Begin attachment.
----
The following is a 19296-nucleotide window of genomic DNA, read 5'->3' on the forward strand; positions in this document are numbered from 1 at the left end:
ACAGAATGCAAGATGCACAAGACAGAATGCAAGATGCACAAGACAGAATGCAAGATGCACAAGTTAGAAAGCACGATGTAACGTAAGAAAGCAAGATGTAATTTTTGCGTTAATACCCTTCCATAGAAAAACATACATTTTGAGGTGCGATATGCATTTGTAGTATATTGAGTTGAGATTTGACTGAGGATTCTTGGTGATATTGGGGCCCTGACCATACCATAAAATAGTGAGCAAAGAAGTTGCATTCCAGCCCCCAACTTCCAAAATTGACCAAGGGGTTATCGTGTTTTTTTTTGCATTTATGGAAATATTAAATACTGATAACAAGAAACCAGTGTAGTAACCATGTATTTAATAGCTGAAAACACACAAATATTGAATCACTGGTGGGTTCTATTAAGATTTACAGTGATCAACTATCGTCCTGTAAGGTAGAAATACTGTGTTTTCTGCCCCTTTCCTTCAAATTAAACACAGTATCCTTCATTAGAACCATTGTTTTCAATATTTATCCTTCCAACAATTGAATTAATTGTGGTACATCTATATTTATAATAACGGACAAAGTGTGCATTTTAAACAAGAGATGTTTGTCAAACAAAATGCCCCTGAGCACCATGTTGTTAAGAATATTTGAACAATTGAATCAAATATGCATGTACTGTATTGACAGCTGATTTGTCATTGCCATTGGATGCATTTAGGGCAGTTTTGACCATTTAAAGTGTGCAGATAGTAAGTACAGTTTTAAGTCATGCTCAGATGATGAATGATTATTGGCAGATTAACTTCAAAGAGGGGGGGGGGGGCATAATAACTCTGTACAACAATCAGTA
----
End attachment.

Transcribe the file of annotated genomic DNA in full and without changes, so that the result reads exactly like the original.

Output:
The following is a 19296-nucleotide window of genomic DNA, read 5'->3' on the forward strand; positions in this document are numbered from 1 at the left end:
ACAGAATGCAAGATGCACAAGACAGAATGCAAGATGCACAAGACAGAATGCAAGATGCACAAGTTAGAAAGCACGATGTAACGTAAGAAAGCAAGATGTAATTTTTGCGTTAATACCCTTCCATAGAAAAACATACATTTTGAGGTGCGATATGCATTTGTAGTATATTGAGTTGAGATTTGACTGAGGATTCTTGGTGATATTGGGGCCCTGACCATACCATAAAATAGTGAGCAAAGAAGTTGCATTCCAGCCCCCAACTTCCAAAATTGACCAAGGGGTTATCGTGTTTTTTTTTGCATTTATGGAAATATTAAATACTGATAACAAGAAACCAGTGTAGTAACCATGTATTTAATAGCTGAAAACACACAAATATTGAATCACTGGTGGGTTCTATTAAGATTTACAGTGATCAACTATCGTCCTGTAAGGTAGAAATACTGTGTTTTCTGCCCCTTTCCTTCAAATTAAACACAGTATCCTTCATTAGAACCATTGTTTTCAATATTTATCCTTCCAACAATTGAATTAATTGTGGTACATCTATATTTATAATAACGGACAAAGTGTGCATTTTAAACAAGAGATGTTTGTCAAACAAAATGCCCCTGAGCACCATGTTGTTAAGAATATTTGAACAATTGAATCAAATATGCATGTACTGTATTGACAGCTGATTTGTCATTGCCATTGGATGCATTTAGGGCAGTTTTGACCATTTAAAGTGTGCAGATAGTAAGTACAGTTTTAAGTCATGCTCAGATGATGAATGATTATTGGCAGATTAACTTCAAAGAGGGGGGGGGGGGCATAATAACTCTGTACAACAATCAGTA